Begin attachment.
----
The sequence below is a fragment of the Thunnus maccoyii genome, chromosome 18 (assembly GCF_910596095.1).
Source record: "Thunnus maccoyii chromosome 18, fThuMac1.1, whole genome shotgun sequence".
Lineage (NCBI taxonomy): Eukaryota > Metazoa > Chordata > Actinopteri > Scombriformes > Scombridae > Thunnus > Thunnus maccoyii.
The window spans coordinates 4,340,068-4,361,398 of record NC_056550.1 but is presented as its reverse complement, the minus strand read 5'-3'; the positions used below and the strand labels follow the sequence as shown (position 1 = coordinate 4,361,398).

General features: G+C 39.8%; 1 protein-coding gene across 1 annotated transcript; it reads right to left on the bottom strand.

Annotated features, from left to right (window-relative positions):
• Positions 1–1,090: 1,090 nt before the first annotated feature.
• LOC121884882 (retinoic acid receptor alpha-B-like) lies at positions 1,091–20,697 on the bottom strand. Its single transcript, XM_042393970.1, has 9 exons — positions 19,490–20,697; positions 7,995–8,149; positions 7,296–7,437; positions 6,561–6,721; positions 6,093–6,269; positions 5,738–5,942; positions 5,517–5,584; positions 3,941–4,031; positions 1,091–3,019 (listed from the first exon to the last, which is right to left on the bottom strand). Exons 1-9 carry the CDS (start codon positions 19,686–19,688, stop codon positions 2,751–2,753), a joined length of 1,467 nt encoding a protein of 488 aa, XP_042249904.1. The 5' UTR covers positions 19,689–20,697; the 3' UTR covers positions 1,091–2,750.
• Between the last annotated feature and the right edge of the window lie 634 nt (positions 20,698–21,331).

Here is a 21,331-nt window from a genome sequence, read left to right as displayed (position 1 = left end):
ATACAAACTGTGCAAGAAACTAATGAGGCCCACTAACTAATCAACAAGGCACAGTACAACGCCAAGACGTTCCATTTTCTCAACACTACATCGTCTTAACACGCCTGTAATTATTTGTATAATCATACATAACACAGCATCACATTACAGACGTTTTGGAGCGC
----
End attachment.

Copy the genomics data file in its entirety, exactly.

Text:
The sequence below is a fragment of the Thunnus maccoyii genome, chromosome 18 (assembly GCF_910596095.1).
Source record: "Thunnus maccoyii chromosome 18, fThuMac1.1, whole genome shotgun sequence".
Lineage (NCBI taxonomy): Eukaryota > Metazoa > Chordata > Actinopteri > Scombriformes > Scombridae > Thunnus > Thunnus maccoyii.
The window spans coordinates 4,340,068-4,361,398 of record NC_056550.1 but is presented as its reverse complement, the minus strand read 5'-3'; the positions used below and the strand labels follow the sequence as shown (position 1 = coordinate 4,361,398).

General features: G+C 39.8%; 1 protein-coding gene across 1 annotated transcript; it reads right to left on the bottom strand.

Annotated features, from left to right (window-relative positions):
• Positions 1–1,090: 1,090 nt before the first annotated feature.
• LOC121884882 (retinoic acid receptor alpha-B-like) lies at positions 1,091–20,697 on the bottom strand. Its single transcript, XM_042393970.1, has 9 exons — positions 19,490–20,697; positions 7,995–8,149; positions 7,296–7,437; positions 6,561–6,721; positions 6,093–6,269; positions 5,738–5,942; positions 5,517–5,584; positions 3,941–4,031; positions 1,091–3,019 (listed from the first exon to the last, which is right to left on the bottom strand). Exons 1-9 carry the CDS (start codon positions 19,686–19,688, stop codon positions 2,751–2,753), a joined length of 1,467 nt encoding a protein of 488 aa, XP_042249904.1. The 5' UTR covers positions 19,689–20,697; the 3' UTR covers positions 1,091–2,750.
• Between the last annotated feature and the right edge of the window lie 634 nt (positions 20,698–21,331).

Here is a 21,331-nt window from a genome sequence, read left to right as displayed (position 1 = left end):
ATACAAACTGTGCAAGAAACTAATGAGGCCCACTAACTAATCAACAAGGCACAGTACAACGCCAAGACGTTCCATTTTCTCAACACTACATCGTCTTAACACGCCTGTAATTATTTGTATAATCATACATAACACAGCATCACATTACAGACGTTTTGGAGCGC